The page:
Weed management techniques in forage crops start with proper attention to soil fertility and grazing or cutting height management. Many of the forage crops that we grow can compete with or even out-compete weeds if they are managed right. Herbicides, however, are needed from time to time. Below are some articles developed by Dr. Patrick McCullough, Weed Extension Specialist at UGA-Griffin Campus, that can help differentiate between the many herbicide options for forage crops in Georgia.
- Weed Response to Herbicides Used in Pasture, Hay and Forage Crops (PDF file)
- Alfalfa Weed Control (PDF file)
- Clover Weed Control (PDF file)
- Perennial Peanut Weed Control (PDF file)
- Temporary Summer Grazing Weed Control (PDF file)
- Temporary Winter Grazing Weed Control (PDF file)
- Weed Control in Grass Pastures and Hayfields (PDF file)
- NEW! - Grass Pastures and Hay Field Herbicides (PDF file)
Some herbicides can persist and remain active even after passing through the animal's digestive system. A new website entitled "www.manurematters.com" (developed by Dow Agrosciences) helps to explain best management practices for managing manure that may contain these persistent herbicides.
For more information about weed management in forage crops, check out the Weed Control information in the most current Georgia Pest Management Handbook.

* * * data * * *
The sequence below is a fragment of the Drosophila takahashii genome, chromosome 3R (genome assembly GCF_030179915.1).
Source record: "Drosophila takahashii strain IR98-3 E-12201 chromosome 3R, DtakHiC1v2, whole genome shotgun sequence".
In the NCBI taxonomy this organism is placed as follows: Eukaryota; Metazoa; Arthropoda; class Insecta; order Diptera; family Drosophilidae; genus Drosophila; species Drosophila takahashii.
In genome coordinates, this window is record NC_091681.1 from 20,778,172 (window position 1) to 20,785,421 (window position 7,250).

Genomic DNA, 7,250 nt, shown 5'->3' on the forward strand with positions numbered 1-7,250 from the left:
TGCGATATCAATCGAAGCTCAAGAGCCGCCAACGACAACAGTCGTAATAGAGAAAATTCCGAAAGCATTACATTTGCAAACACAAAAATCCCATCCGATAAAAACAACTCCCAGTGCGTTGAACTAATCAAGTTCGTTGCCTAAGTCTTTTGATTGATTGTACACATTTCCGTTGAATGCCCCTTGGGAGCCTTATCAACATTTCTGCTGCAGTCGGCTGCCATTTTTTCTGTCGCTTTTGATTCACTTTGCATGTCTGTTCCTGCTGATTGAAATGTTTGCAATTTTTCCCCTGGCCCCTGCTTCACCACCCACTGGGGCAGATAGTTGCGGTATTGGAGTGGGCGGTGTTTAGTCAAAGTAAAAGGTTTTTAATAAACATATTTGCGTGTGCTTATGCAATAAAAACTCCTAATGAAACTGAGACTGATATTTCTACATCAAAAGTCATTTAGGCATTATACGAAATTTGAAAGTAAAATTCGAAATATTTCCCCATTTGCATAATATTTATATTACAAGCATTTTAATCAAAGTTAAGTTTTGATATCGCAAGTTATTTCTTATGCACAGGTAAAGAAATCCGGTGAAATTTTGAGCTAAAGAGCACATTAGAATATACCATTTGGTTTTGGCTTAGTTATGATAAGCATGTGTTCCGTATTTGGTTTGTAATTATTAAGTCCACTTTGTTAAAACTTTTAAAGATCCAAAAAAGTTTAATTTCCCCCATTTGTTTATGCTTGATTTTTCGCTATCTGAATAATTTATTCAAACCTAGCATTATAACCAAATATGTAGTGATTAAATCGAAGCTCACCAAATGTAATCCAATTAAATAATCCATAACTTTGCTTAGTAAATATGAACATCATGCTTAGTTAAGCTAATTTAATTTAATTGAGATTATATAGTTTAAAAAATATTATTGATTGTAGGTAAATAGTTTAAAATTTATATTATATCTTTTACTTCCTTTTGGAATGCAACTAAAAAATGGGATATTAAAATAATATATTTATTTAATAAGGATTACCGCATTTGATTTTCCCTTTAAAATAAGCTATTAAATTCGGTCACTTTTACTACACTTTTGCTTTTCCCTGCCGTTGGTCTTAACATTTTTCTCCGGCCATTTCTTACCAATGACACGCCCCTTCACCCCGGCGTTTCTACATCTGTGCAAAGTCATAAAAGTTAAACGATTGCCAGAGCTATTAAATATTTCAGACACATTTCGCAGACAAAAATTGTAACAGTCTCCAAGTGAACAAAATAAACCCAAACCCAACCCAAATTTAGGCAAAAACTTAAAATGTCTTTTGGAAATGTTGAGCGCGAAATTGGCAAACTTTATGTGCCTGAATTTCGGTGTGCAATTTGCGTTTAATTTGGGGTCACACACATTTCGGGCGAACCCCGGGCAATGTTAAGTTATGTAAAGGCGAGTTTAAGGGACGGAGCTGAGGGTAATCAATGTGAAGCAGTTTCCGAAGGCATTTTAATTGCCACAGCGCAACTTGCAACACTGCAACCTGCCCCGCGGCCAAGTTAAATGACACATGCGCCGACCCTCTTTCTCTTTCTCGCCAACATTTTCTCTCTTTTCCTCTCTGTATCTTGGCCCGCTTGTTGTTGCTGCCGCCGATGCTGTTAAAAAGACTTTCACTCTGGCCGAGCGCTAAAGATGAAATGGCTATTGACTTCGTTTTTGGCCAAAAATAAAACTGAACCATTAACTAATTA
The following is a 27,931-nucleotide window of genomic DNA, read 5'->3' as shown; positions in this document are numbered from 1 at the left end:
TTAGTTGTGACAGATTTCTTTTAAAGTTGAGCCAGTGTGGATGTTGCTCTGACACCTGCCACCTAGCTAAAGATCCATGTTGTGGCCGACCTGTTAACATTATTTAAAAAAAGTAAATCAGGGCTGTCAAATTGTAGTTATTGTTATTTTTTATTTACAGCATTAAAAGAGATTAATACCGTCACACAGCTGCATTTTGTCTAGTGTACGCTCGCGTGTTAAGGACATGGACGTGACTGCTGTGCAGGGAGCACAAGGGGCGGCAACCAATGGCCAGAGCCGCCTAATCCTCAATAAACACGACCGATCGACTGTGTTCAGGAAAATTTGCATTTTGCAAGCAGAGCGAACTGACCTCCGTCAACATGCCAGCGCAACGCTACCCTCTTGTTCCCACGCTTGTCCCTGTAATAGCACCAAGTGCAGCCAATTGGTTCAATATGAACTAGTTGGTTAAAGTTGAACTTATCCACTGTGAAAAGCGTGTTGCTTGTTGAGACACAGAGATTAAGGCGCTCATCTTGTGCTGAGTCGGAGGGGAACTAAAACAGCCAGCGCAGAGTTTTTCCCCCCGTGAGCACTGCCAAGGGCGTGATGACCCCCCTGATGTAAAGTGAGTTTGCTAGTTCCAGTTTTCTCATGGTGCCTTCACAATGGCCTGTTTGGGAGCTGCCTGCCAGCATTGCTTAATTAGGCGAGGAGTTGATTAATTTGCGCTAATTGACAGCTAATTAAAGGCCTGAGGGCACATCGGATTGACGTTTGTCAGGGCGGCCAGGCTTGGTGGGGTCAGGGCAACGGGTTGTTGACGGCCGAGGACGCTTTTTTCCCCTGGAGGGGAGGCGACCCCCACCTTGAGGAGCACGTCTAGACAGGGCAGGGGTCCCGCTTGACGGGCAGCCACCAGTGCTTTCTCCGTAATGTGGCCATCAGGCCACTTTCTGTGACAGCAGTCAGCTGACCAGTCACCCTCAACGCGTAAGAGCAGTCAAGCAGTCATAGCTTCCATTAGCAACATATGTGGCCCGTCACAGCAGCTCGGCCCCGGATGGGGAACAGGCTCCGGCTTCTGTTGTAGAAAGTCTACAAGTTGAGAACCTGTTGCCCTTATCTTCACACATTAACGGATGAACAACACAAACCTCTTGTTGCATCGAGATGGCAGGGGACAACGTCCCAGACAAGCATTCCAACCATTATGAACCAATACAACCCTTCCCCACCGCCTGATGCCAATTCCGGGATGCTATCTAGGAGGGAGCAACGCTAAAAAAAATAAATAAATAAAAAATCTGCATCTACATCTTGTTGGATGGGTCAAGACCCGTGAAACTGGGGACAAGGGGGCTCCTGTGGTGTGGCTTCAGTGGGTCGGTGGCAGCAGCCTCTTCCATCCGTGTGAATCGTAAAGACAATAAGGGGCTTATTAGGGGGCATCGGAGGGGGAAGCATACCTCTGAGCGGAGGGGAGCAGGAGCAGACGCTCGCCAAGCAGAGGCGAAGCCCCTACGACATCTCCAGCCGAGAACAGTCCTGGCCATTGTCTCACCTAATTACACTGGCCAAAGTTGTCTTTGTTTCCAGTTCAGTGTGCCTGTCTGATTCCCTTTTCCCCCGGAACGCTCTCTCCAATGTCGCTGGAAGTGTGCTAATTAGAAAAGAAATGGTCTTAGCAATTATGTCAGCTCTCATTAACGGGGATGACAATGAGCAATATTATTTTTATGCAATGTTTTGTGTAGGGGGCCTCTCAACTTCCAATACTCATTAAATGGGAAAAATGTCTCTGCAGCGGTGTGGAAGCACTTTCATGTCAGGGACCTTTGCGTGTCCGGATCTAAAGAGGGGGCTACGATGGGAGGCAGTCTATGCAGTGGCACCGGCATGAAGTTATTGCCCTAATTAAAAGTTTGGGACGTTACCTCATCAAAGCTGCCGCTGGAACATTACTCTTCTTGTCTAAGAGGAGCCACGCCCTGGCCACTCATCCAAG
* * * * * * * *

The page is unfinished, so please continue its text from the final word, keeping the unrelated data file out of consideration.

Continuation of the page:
Insects frequently cause damage to forage crops. But, the damage (or potential for damage) may not justify the application of an insecticide or other control strategies. However, there are some situations where an insecticide may be the most appropriate control strategy. Below are articles developed by Drs. David Buntin and Will Hudson, Extension Entomologists at UGA.
- Alfalfa Insect Control (PDF file)
- Clover Insect Control (PDF file)
- Perennial Grass Insect Control (PDF file)
- Temporary Summer Grazing Insect Control (PDF file)
- Temporary Winter Grazing Insect Control (PDF file)
HOT TOPIC - BERMUDAGRASS STEM MAGGOT
We still do not have an insecticide that can successfully eradicate the invasive bermudagrass stem maggot (BSM). However, we have been able to suppress the fly population and the associated damage by the maggot when affected bermudagrass fields received two applications: 1) applying a pyrethroid (any labeled pyrethroid seems to work) as soon as the harvested bermudagrass begins to regrow and 2) a second application 5-7 days later. Because of the expense of these treatments, these applications should only be made if a history of BSM damage would suggest that greater than 25% yield loss from the BSM is to be expected. For more on the BSM, check out this new factsheet.
For more information about insect management in forage crops, check out the Insect Control information in the most current Georgia Pest Management Handbook.
There are no legal, effective, or economical fungicides to control forage diseases. This removes any possibility of chemical control. Therefore, disease management in forage crops require close attention to cultural practices and variety selection.
For more information about weed, insect, or disease management in forages or other agronomic and horticulture crops, access the most current Georgia Pest Management Handbook.